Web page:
Mr. Kaufman, who is Jewish, believes that “if Senator McCain is truly getting such a large percentage of the Jewish vote, it’s probably an indicator that heavily Democrat areas of Florida will not hold up for Senator Obama and will cause Obama to lose the state.”

Former Israeli Cabinet Minister and Soviet dissident Natan Sharansky recently claimed Obama “has no record on foreign policy” and that an Obama presidency would “constitute a political gamble for Israel.”

By contrast, Sharansky characterized John McCain as less risky, calling him “a person of principle … who has a great record of supporting Israel.”

Popular Republican Gov. Charlie Crist, considered a potential McCain running mate, traveled to Israel on a trade mission last year and, according to Republican Party of Florida Deputy Press Secretary Carla Rivera, “understands that Israel is our strong ally and is committed to protecting the Jewish State.” She added, “Obama has vowed to meet with Iranian leaders who have called Israel names that I prefer not to repeat.”

“We are very optimistic,” Rivera continued. “Many Democrats are unhappy with their party’s decisions and hundreds have called our offices and have stated their support for McCain.”

If Republican optimism is strong in south Florida, it’s even stronger in the northern areas. Jacksonville, Florida’s most populous city, has the nation’s third largest naval installation. And in the northwestern corner of the state, Pensacola, where President Bush garnered two-thirds of the vote in 2004, is staunchly conservative and one of America’s largest naval towns.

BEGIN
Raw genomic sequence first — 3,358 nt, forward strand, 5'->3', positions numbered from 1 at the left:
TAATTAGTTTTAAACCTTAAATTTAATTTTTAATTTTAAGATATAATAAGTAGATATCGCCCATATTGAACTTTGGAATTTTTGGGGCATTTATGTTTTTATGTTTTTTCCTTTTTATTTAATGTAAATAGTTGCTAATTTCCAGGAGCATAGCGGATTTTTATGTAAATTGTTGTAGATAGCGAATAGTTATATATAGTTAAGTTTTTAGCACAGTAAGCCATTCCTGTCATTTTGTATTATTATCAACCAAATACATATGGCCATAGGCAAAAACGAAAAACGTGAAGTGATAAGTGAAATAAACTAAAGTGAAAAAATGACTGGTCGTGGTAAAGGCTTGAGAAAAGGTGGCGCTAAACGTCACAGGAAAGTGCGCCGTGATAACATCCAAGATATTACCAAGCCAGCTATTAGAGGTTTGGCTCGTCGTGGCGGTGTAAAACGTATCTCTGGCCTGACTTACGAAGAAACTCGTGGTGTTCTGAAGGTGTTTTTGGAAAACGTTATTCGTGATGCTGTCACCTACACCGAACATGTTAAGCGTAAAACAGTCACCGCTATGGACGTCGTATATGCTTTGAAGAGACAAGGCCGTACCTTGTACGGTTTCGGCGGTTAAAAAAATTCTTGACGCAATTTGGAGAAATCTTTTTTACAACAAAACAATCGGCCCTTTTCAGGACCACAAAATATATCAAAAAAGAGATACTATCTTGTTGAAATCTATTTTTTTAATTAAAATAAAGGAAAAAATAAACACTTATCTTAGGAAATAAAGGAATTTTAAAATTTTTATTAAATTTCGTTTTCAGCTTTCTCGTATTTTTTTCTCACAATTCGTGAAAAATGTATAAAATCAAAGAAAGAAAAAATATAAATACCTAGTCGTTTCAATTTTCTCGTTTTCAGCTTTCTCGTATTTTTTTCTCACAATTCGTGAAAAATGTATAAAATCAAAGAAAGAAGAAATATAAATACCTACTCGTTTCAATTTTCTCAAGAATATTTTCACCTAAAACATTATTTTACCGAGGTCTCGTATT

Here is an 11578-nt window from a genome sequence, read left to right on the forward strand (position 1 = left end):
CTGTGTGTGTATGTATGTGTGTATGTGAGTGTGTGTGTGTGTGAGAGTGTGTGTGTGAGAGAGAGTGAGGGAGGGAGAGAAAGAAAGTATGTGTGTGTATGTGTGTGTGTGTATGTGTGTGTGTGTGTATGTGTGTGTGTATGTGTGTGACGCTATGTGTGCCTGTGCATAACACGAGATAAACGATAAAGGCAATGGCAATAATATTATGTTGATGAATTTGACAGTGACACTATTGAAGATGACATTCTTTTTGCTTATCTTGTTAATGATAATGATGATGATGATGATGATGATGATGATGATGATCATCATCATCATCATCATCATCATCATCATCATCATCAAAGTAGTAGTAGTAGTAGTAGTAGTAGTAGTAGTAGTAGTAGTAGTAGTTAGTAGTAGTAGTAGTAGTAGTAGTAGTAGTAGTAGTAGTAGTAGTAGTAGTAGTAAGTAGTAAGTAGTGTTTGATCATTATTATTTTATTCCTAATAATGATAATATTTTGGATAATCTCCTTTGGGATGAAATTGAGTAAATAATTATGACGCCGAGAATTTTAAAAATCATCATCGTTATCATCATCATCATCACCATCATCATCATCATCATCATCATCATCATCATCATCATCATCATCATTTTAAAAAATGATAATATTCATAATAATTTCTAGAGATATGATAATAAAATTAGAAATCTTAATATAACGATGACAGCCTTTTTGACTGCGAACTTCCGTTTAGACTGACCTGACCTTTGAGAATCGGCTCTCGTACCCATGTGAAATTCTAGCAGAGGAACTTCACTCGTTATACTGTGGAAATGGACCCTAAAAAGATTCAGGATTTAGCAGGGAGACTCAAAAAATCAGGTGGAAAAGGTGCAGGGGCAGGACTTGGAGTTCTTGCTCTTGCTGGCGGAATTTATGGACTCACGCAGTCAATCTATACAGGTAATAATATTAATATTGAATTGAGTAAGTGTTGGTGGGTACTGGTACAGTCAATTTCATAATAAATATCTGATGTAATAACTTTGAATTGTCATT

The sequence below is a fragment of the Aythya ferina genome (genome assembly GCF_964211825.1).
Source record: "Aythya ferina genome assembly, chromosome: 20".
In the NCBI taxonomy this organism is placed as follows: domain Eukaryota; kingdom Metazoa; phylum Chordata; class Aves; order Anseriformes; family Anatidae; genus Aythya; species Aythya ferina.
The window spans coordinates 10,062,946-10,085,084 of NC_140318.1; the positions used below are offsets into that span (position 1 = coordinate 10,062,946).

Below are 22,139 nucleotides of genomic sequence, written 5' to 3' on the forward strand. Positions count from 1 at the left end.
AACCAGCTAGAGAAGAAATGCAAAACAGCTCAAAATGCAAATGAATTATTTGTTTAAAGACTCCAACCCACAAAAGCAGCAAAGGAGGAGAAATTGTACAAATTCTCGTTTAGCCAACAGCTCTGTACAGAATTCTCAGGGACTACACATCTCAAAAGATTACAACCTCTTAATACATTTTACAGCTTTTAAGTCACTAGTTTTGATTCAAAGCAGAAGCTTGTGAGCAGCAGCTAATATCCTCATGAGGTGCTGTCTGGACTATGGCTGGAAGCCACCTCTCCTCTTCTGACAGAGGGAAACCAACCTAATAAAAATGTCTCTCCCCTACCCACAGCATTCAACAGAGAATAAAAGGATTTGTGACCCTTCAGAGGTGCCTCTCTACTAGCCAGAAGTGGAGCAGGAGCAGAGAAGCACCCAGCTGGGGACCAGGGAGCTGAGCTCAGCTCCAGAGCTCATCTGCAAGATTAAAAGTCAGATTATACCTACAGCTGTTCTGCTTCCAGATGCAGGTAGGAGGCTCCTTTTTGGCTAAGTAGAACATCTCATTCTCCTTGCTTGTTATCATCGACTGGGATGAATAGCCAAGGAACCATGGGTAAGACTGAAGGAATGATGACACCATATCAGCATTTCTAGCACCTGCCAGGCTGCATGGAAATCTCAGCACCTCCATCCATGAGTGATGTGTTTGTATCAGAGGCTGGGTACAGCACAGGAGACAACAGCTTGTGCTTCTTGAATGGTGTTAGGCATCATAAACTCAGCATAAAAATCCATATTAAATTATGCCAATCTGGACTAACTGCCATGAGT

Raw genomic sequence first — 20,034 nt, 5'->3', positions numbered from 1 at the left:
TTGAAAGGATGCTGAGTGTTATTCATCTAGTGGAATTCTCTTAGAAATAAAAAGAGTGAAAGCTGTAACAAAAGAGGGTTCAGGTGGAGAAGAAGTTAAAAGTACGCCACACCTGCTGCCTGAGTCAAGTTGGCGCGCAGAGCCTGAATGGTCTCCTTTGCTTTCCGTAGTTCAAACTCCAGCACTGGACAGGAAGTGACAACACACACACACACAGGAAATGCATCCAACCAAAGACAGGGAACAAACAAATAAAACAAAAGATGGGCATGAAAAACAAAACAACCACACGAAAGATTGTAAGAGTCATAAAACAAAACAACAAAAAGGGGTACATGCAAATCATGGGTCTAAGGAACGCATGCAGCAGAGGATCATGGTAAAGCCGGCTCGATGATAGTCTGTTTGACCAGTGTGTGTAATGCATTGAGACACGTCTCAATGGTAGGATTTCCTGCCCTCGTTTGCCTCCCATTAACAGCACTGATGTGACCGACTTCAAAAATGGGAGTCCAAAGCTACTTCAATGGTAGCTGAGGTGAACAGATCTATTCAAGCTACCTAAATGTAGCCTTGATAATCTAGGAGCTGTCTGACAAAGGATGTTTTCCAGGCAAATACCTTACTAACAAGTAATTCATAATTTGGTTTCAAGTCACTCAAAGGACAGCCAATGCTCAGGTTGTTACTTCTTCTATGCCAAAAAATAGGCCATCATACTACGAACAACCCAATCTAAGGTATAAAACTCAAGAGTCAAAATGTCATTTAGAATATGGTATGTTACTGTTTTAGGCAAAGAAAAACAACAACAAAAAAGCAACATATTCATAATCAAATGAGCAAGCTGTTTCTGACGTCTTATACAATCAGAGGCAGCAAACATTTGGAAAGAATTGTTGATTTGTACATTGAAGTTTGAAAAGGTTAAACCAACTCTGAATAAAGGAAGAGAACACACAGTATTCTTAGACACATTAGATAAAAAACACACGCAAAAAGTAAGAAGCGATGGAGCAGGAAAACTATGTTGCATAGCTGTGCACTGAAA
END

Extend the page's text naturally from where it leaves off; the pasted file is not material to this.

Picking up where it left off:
“Veterans understand that McCain has been in their position before,” said Rivera. “The country-first mentality is a common factor for many vets and military and they know that McCain has the experience needed.”

The GOP also is working for the Hispanic vote, rather than assuming they have it.

“Many Latinos (not only Cuban-Americans) are realizing what Senator Obama is about,” Rivera notes. “Obama has stated on several occasions that he would meet with leaders such as Fidel Castro without preconditions. Many Latinos are noticing what is happening with leaders such as Chavez or Evo Morales and they oppose Obama’s plans and can see that he does not have the experience needed to deal with Latin America.”

Finally, as Obama is even being urged by his supporters to drop his reticence to debate, Florida Republicans are motivated.

“The situation in congress demonstrates the lack of interest for the environment and our energy crisis and people are becoming more aware of what is happening,” said Rivera. “The American people deserve a commander in chief who puts their country first ahead of party, politics, and self-interest. Senator Obama is slowly revealing himself to Americans and many do not like what they see.”

Also, the sizeable Colombian population has been very enthusiastic about the Bush Administration’s friendship with President Uribe and support of the anti-terrorist movement. They’re equally disappointed with the Democrats refusal to support the Free Trade Agreement and appeasement of the FARC terrorists.

Florida, it would seem, is McCain country.

The Florida Democratic Party declined to comment when contacted for this article.

Ohio (20)